Author Topic: AltAzimuth Astrophotography - Current Status -  (Read 246 times)

plurcontitear

  • Active Astronomer
  • ***
  • Posts: 127
  • Activity:
    0%
  • Reputation: +0/-0
    • View Profile
AltAzimuth Astrophotography - Current Status -
« on: December 29, 2017, 12:42:43 AM »
Hi all,
I'm finishing a mid-size Newton telescope project (20" f3,5) dedicated to astrophotography.
The mount is essentially alt-azimuth but can be converted to equatorial (if needed!).
Mechanically speaking, in alt-az it will work way better but I still have many doubts about de-rotation and tracking accuracy.
Surfing the web it seems that it's not well managed by amateur equipment nor well proven by field application.
Some tracking system can do it but a big question mark remains.

With this thread I'd like to make the point on this, gathering as much field experience as possible.

Any kind of help, suggestion, thought is really welcome.

Marco



handthedemo

  • Active Astronomer
  • ***
  • Posts: 123
  • Activity:
    0%
  • Reputation: +0/-0
    • View Profile
Re: AltAzimuth Astrophotography - Current Status -
« Reply #1 on: January 10, 2018, 08:56:11 AM »
Have you seen Danish TTSĀ“s solution?

https://trackthestar...trophotography/

buckfeedssapfai

  • Active Astronomer
  • ***
  • Posts: 122
  • Activity:
    0%
  • Reputation: +0/-0
    • View Profile
Re: AltAzimuth Astrophotography - Current Status -
« Reply #2 on: January 11, 2018, 09:15:29 AM »
Unfortunately the system can't fit my big Newton and honestly I think it is useless for small scopes. An eq mount does it just right...
Marco

steviselath

  • Active Astronomer
  • ***
  • Posts: 122
  • Activity:
    0%
  • Reputation: +0/-0
    • View Profile
Re: AltAzimuth Astrophotography - Current Status -
« Reply #3 on: January 11, 2018, 11:38:31 AM »
If you'd like to see some excellent images obtained with a de-rotator, look up images by Jason Ware. He had a Meade LX200 16" that he used a de-rotator on and got great results. So it is possible to get good results from de-rotation. I would guess that with the proliferation of highly sensitive cameras allowing shorter integration times that it would work more easily now than when using film (which Jason did on many shots) and taking hours long exposures. But I don't think field rotation will be your biggest obstacle. You will still have the same issues (tracking, periodic error) whether alt/az or eq mounted, so taking exposures longer than a few seconds will probably need guiding. Does your mount have the ability to be auto guided? At close to 1800mm FL, unguided imaging will be tough for long exposures. If the mount can't be auto guided, you could go old school and do it manually.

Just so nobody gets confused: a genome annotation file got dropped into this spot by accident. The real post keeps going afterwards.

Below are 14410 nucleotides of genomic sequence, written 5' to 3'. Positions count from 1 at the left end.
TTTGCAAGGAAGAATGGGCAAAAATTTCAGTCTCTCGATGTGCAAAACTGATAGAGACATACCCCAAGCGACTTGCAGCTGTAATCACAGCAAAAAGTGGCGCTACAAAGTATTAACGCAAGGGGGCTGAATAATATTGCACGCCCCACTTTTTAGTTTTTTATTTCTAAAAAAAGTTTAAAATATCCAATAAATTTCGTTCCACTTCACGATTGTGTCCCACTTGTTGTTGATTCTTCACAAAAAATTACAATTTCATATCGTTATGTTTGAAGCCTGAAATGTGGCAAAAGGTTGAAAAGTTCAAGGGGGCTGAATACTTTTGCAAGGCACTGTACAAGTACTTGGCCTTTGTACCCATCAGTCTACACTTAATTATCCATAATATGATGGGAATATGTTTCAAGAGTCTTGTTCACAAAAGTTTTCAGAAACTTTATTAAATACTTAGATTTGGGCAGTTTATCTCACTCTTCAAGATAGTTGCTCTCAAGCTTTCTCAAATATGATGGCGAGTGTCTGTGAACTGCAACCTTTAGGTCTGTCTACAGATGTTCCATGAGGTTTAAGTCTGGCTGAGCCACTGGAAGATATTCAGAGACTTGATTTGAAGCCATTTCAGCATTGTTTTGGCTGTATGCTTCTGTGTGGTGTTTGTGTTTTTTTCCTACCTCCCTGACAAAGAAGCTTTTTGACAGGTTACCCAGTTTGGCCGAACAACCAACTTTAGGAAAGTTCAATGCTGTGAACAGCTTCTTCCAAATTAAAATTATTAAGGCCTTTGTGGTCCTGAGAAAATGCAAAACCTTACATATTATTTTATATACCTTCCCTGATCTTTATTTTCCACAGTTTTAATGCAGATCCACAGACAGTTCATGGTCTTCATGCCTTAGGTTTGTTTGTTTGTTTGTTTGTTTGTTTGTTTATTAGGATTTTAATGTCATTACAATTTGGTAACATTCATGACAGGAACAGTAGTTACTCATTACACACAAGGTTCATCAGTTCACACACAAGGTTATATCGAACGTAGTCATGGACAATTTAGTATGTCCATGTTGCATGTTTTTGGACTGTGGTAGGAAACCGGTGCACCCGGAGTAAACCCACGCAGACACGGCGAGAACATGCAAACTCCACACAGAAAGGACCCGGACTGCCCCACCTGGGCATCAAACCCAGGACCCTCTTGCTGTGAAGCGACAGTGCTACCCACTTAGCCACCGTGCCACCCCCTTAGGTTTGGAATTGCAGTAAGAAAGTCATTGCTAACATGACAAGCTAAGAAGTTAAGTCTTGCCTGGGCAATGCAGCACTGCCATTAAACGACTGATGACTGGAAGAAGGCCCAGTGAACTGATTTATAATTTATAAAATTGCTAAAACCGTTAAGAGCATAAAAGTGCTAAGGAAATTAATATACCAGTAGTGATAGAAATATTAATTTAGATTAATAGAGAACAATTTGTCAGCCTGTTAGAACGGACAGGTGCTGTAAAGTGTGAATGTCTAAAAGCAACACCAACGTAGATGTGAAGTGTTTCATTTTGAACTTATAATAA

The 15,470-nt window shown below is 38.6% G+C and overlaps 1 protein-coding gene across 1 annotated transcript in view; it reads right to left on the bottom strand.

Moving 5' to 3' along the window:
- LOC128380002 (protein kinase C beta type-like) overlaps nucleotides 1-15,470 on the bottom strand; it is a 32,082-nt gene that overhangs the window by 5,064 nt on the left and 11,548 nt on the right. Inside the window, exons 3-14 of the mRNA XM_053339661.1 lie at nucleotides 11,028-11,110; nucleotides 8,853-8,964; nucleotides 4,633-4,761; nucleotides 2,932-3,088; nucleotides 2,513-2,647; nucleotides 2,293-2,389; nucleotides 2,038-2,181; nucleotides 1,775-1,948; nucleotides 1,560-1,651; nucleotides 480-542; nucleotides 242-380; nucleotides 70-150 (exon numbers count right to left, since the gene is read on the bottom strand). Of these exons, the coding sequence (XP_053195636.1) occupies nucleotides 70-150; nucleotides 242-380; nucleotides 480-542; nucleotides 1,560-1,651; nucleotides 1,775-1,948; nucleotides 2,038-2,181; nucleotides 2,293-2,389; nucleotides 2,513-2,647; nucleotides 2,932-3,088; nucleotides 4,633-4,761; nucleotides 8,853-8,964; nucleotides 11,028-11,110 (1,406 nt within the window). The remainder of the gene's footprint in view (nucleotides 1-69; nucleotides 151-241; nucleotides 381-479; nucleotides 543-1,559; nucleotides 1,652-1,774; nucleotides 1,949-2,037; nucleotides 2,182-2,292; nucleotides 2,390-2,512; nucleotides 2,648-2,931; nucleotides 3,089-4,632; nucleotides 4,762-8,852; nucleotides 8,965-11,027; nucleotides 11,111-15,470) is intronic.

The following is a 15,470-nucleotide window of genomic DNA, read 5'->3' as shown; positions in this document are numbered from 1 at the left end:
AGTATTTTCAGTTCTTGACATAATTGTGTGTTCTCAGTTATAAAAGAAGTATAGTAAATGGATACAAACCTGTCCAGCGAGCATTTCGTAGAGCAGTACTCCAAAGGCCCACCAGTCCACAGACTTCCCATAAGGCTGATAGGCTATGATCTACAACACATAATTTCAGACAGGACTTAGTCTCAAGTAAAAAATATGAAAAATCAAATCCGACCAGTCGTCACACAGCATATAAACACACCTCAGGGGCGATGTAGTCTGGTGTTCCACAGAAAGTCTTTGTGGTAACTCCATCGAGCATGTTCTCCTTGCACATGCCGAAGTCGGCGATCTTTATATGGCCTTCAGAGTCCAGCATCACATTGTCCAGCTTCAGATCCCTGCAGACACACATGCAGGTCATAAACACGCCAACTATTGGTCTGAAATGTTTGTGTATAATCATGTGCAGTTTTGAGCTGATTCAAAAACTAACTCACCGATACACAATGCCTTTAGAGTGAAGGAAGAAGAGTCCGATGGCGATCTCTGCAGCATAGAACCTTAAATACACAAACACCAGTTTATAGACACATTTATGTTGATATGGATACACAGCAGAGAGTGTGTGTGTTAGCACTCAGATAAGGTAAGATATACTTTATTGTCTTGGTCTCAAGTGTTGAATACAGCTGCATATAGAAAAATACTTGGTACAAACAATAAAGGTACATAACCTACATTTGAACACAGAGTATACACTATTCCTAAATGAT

Good luck with the project.

exjeraca

  • Active Astronomer
  • ***
  • Posts: 127
  • Activity:
    0%
  • Reputation: +0/-0
    • View Profile
Re: AltAzimuth Astrophotography - Current Status -
« Reply #4 on: January 13, 2018, 03:12:02 PM »
I agree that de-rotation isn't the biggest problem.
I'm at the point of choosing the right motorization system and, although they all accept autoguiding, I'm still uncertain if it will work. I think the only way to go is to put an OAG after derotation.

ithoclirans

  • Active Astronomer
  • ***
  • Posts: 123
  • Activity:
    0%
  • Reputation: +0/-0
    • View Profile
Re: AltAzimuth Astrophotography - Current Status -
« Reply #5 on: January 15, 2018, 03:56:10 PM »
Quote
Unfortunately the system can't fit my big Newton and honestly I think it is useless for small scopes. An eq mount does it just right...
Marco

I can understand it (the TTS mount) is too small for your 20" Newtonian, butcan you explain why it is"useless for small scopes"?

Kyle Johnson

  • Active Astronomer
  • ***
  • Posts: 128